Don't be too surprised if the Apple Store follows Google to challenge Truth Social for the violations of standard policies. It is not beyond the realm of possibility that they add clauses to their policies just to restrict Truth Social and block the app from iOS, which is Apple's mobile operating system.
But applications are not the only way that Truth Social can be accessed.
Truth Social can be accessed via the web. Here, too, Big Tech can play their games.
Big Tech can collude with various internet service providers to either restrict or reduce the download speed for Truth Social.
Browsers such as Google's Chrome and Apple's Safari and Microsoft's Edge can reduce the download speed of Truth Social.
This could result in it taking forever for Truth Social to load and users quitting in frustration.
Big Tech can also go after Truth Social's infrastructure.
Big Tech controls not just applications, but also the infrastructure such as servers that host the apps as well as the network infrastructure.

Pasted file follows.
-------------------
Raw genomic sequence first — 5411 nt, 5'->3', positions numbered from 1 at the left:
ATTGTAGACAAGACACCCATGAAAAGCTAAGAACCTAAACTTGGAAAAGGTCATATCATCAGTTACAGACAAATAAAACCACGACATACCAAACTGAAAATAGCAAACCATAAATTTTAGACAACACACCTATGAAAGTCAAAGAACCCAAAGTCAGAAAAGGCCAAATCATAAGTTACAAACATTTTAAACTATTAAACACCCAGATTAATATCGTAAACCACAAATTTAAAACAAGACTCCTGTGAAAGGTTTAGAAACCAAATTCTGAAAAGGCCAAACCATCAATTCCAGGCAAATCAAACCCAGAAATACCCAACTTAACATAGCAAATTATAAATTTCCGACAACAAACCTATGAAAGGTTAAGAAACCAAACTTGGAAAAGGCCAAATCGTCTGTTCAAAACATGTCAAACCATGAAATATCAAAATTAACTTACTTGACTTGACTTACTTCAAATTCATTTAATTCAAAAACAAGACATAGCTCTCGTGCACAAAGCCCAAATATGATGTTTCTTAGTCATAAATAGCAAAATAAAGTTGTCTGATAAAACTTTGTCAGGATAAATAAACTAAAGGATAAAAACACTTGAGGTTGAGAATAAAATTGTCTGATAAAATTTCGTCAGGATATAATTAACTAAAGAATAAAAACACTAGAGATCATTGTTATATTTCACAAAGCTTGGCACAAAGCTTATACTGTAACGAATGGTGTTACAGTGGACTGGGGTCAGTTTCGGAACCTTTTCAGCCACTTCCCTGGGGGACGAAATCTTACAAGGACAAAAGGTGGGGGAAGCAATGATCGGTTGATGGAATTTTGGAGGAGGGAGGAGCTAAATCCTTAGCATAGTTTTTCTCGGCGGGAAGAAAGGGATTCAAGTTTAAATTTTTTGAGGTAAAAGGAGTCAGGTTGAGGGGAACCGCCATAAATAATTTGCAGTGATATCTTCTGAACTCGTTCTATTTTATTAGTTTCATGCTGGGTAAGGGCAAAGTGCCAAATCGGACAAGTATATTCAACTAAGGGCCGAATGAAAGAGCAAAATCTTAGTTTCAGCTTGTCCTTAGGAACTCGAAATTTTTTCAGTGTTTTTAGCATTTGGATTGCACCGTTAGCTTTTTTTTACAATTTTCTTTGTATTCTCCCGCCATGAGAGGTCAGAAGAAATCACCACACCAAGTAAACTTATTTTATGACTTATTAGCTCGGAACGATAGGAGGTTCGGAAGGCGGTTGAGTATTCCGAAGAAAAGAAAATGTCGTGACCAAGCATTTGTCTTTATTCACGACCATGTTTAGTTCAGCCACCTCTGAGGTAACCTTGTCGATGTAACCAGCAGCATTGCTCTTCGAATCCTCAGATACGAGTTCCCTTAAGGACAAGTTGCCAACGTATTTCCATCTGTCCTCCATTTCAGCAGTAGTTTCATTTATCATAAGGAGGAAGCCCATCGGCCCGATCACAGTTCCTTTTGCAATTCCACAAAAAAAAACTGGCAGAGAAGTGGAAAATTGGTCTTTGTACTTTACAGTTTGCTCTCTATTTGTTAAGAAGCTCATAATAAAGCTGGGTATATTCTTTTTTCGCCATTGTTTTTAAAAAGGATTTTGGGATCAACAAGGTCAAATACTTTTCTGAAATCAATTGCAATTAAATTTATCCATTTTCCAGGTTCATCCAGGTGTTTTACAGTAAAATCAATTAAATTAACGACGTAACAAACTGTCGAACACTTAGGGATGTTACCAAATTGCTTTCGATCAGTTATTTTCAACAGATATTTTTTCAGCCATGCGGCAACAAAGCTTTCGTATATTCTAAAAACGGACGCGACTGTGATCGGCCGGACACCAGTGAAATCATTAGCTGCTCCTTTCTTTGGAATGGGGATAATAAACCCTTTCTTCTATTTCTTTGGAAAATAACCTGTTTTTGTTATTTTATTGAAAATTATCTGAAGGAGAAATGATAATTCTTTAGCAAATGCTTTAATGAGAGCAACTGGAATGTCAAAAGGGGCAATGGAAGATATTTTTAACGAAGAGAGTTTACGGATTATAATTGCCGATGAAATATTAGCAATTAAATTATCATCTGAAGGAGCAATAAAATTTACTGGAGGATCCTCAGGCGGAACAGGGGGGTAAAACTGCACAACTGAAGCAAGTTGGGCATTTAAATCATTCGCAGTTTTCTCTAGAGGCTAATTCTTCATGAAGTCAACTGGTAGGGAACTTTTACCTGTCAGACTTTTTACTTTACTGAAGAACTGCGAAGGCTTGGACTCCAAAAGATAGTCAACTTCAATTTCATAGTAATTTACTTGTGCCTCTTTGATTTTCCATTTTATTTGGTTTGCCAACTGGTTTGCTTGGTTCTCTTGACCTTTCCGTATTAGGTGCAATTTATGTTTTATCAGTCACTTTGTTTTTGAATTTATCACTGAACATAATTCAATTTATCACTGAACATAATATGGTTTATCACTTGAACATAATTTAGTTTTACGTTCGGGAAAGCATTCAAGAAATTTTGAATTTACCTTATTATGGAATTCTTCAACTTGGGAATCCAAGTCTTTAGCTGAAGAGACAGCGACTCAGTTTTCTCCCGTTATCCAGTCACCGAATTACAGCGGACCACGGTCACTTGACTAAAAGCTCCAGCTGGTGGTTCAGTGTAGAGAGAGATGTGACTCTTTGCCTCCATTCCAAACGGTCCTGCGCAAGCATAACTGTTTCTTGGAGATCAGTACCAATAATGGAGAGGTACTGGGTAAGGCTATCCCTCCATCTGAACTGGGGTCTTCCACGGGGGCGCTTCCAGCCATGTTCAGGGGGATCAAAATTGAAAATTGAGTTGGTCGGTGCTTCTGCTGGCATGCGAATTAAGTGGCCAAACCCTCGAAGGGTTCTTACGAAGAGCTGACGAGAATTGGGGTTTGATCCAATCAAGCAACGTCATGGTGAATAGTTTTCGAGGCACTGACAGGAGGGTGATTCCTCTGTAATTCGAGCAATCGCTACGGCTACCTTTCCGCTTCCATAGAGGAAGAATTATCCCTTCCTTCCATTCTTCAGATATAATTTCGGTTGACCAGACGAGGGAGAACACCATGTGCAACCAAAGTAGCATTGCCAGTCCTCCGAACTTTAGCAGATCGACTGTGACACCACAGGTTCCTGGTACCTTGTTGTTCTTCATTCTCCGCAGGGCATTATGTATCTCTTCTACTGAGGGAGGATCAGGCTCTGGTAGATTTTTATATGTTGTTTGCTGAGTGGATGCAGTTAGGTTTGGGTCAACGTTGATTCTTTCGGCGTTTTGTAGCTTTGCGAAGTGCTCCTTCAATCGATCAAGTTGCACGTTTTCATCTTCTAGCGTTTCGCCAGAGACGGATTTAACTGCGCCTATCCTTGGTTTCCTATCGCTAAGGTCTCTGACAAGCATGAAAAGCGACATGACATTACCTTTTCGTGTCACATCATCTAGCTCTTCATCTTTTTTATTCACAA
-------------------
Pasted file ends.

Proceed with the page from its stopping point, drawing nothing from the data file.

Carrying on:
Truth Social wisely chose not to use Amazon servers. This may be the cause of a rocky phase initially, but it will be beneficial for Truth Social's longevity.
Parler, which promised free speech to its users, was banned from using Amazon's servers. This occurred when Trump was banned from social media, and there were rumors that Trump would join Parler.
In the future, Amazon will make attempts to buy out the firms that provide servers to Truth Social.
Let's look at personnel, a great deal of Truth Social's success will also depend on its staff who will both maintain the app and add new features as the app grows.
Big Tech could pledge never to employ any individual who worked for Truth Social. This policy may not be explicitly stated. But blacklisting a company means that it won't always attract the best talent.
When the GOP wins the House and the Senate following the midterms, confronting Big Tech must be a high priority.
They must ensure that Truth Social and other platforms that challenge the Big Tech monopoly are allowed to grow.
It is true that government must never interfere in the functioning of a free market. But when certain parties have a total monopoly over the market owing to the backing of a political party, the government has to intervene and level the playing field.
Image: Screen shot from Real America's Voice via YouTube.